“Paul was more of the risk-taker,” Zandi recalls. “I said, ‘Sure, I’ll do it, but only if we have a project.’ I was married and had a baby coming.” They got a gig with their first proposal, helping a credit card company target people who might use cash advances.
“We got all the data for seven million cardholders, put it on Penn’s mainframe,” Zandi remembers. “It seems almost quaint now. Now we process all the credit files in the country, every month.”
The company began publishing economic forecasts. Banks, insurers, hedge funds, card companies and governments (every state is a customer) pay from a few hundred dollars per report to several hundred thousand a year for subscriptions, so they can make their own projections. The firm grew steadily, by around 15 percent a year, expanding from local to national, then internationally. In 2000, the firm trendily changed its name from Regional Financial Associates to Economy.com, but it never went public. It worked out nicely. In 2005, when Moody’s bought the company for $27 million, the founders (who include Zandi’s brother Karl) didn’t have to share the loot with outside investors.
“We were happy,” Zandi says, as low-key as ever. “It hasn’t changed my lifestyle in any significant way. I don’t really have hobbies. I really just work.”
He joined McCain’s brain trust a couple years before the election, after Hassett asked. He never met McCain. He wrote analyses on jobs and the economy that the Senator would read on flights from D.C. to Arizona. But it became clear Zandi’s view of the economy was too dismal for Team McCain. “By the end of the campaign, my voice was not being heard at all,” Zandi says. (It wasn’t Zandi’s intelligence that led McCain to call the fundamentals of the economy strong. “I had no input into those broader statements,” Zandi says diplomatically.)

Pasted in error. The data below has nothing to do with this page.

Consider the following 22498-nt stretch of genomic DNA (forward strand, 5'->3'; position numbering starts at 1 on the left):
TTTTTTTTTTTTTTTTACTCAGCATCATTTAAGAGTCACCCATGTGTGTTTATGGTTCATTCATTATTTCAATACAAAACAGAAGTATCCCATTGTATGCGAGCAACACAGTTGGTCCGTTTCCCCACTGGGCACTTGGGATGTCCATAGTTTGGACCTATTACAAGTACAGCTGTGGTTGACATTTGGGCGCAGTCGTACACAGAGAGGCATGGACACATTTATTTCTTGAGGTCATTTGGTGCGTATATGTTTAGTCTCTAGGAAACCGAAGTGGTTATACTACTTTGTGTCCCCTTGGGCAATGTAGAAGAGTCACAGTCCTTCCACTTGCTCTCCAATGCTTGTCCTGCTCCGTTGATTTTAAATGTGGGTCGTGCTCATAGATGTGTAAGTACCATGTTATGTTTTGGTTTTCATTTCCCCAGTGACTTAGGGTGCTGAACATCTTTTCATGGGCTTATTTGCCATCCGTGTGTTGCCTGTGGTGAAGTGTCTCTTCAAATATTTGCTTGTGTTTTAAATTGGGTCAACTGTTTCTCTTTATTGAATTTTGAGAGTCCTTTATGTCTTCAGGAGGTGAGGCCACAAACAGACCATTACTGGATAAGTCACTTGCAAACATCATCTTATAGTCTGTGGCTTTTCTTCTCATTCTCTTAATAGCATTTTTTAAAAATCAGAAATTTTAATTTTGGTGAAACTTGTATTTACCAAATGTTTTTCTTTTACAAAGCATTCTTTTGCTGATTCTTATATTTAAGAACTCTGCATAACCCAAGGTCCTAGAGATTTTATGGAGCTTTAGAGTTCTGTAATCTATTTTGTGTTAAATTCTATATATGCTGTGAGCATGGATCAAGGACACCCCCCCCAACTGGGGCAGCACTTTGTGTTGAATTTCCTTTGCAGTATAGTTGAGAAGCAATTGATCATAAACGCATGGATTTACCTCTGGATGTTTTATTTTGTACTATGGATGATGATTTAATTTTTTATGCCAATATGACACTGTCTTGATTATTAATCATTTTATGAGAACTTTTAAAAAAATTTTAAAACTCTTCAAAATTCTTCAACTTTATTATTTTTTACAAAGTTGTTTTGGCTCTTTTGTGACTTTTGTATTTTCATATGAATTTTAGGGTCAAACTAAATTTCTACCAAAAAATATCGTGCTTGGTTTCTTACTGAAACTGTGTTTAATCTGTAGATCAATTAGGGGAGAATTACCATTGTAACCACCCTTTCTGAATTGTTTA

It’s natural to wonder how a forecaster who foresaw the financial meltdown did with his own money.
“Probably a little bit better than the benchmarks,” he says. “I paid attention to being appropriately diversified. I don’t have the time, really, for stock-picking — I’m more worried about whether I have the right proportion of U.S. equity, global equity, fixed income, municipal bonds, cash, real estate.”
Very sensible, naturally. It’s not as if Zandi threw a chunk of his wealth into Florida real estate. Wait — what?
“I did buy a home. On an island, in Vero Beach,” he says. “My horizon is very long. We’re going to retire in Florida.”
After the Fox interview, Zandi walks 10 minutes to D.C.’s Union Station to take an Acela to Philadelphia. For pretty much the whole train ride, he’s explaining the -economy — in a phone interview with American Banker, a chat with the CFO of a client. Everyone’s asking the same stuff: What’s next? When? And the reason he was in D.C. in the first place was to address something called the Democratic Budget Group. Members of Congress formed the group years ago to conduct closed-door sessions, no media allowed, where they can freely ask dumb questions.